September 29

Three Ways to Enjoy England


England has plenty to offer when it comes to cheap weekend breaks – and you don’t need to decide between spending a small fortune in London or zipping up the tent and shivering on a campsite.

So, for today, here are three of my favourite ways to enjoy England:

1)  Wander Around London’s Hyde Park & Kensington Gardens

Peter Pan Statue - by drumminhands
Peter Pan Statue - by drumminhands

Roads curve through Hyde Park, from the traffic chaos of Marble Arch to the manicured elegance of Kensington, Knightsbridge and the “museum district”. Yet a network of footpaths manages to give you the gift of peace and quiet. Stretch out on the grass and listen to nothing but birdsong.

Speakers’ Corner, meanwhile, offers a strange kind of insight into England today. Depending on your luck, you can hear impassioned speeches, offensive drivel or mumbling madness from an assorted collection of folk.

There’s also the Peter Pan statue that celebrates author J.M. Barrie who lived nearby, the Diana, Princess of Wales Memorial Fountain and a more recent sculpture dedicated to the victims of the 7th July bombings

The Serpentine in the centre of London - by billfromesm
The Serpentine in the centre of London - by billfromesm

You can ride horses, cycle, take rollerblading lessons or go boating on the Serpentine. All within the mayhem of central London.

Parking is possible but tricky within the park. You can reach Hyde Park through any one of five underground stations: Marble Arch, Knightsbridge, Queensway, Lancaster Gate and Hyde Park Corner.


2)      Cycle Bristol to Bath

cycling abi Fifteen miles separate these two historic cities and if you know where to look, you can find a smooth off-road path that joins the two. What’s more, the Bristol to Bath path was originally a train track, meaning that (yes!) it is flat.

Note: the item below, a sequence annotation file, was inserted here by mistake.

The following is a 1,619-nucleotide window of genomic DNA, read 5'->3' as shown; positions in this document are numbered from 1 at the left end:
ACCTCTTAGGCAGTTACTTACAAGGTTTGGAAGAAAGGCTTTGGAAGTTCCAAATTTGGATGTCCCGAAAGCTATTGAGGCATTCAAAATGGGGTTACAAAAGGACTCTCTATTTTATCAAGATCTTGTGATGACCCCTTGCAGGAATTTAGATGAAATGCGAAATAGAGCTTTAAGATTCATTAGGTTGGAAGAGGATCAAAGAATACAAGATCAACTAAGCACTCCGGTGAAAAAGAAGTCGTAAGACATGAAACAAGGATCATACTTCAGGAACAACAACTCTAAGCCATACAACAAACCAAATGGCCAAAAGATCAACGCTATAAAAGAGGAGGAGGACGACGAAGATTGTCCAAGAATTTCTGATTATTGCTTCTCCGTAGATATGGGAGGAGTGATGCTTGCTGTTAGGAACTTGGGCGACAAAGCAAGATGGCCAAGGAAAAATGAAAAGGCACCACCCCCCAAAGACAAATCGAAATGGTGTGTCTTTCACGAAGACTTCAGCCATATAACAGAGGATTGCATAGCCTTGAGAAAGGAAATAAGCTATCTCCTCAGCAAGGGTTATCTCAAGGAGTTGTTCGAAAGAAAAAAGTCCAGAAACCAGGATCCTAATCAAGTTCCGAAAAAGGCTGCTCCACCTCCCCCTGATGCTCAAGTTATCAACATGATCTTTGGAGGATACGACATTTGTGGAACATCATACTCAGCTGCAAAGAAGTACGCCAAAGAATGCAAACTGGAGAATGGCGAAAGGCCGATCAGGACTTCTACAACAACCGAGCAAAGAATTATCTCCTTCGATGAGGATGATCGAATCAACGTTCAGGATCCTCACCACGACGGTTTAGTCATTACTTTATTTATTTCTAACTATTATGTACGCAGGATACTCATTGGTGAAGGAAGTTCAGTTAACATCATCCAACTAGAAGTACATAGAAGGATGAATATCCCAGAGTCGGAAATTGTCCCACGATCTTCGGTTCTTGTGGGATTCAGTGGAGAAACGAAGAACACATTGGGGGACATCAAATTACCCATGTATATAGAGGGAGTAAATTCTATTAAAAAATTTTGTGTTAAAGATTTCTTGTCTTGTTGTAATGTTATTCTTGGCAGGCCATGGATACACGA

For free, you can explore Bristol by gazing up at the Clifton Suspension Bridge, admiring the edgy street art in Stokes Croft  and hunting down the whalebone in St Mary Redcliffe Church. 

Cycle the protected tarmac route between trees and sculptures and find yourself admiring the Royal Crescent and Circus in Georgian Bath just over an hour later.


Clifton Suspension Bridge
Clifton Suspension Bridge

The Path itself has a few refreshment stops along the way. You can find directions to the access points here. Most trains between Bath Spa and Bristol Temple Meads allow you to take one bicycle per person on at the weekends, just in case your energy has already faded before the return journey…

3) Explore the Peak District

Ladybower Reservoir - the Peak District
Ladybower Reservoir - the Peak District

England’s oldest national park fits snugly between Sheffield and Manchester. The Peak District provides postcard-perfect countryside views as well as more rugged, bleak and isolated landscapes.

Walking and cycling are two of my favourite ways to get around, with the juicy reward of homemade fudge in Castleton at the end of it.

For a glimpse of history (and let’s face it, a way to keep dry if the weather has ruined all those outdoor plans) try the museum at the Derwent Reservoir. This tells the story of how the water board strategically submerged the local villages and catalogues the development of the Dambusters mission (pilots trained here, flying only 18 metres above the reservoir water level. )

Pie & Mushy Peas
Pie & Mushy Peas

Round off the weekend with a giant Yorkshire pudding or some mushy peas. Mmm.

The easiest way to get around the Peak District is to travel by car. You can find great walking routes here. Dress sensibly (layered clothes, sturdy walking boots and waterproofs!) and have fun.

More Ways to Enjoy England

Check out the Enjoy England section in the Guardian – or add your ideas and suggestions below:


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  1. While you are in Bristol, don’t forget to climb the Cabbot Tower for a wonderful free view of the city, and at the end of your cycle ride to Bath, don’t forget the beautiful Assembly Rooms, where Jane Austen danced the night away.

    1. Richmond Park (between Putney and Kingston) also offers lots of outdoor space for walking and cycling, as well as deer and a view of St Paul’s.

  2. We moved to London 5 years ago and a family days out can be an expensive business here!! We always try to find a budget attractions as we have 3 children and paying entry fees for all of them would be a problem.I think that the Enjoy England’s website with a list of England’s Top 20 free attractions, might be useful for days out with the kids, what do you think?

    1. The Enjoy England page on free family days out is a good starting place – although most of the suggestions would work well for adults too.

      Don’t forget Wales when planning a cheap weekend break for the family – watch this space for some posts coming soon 😉

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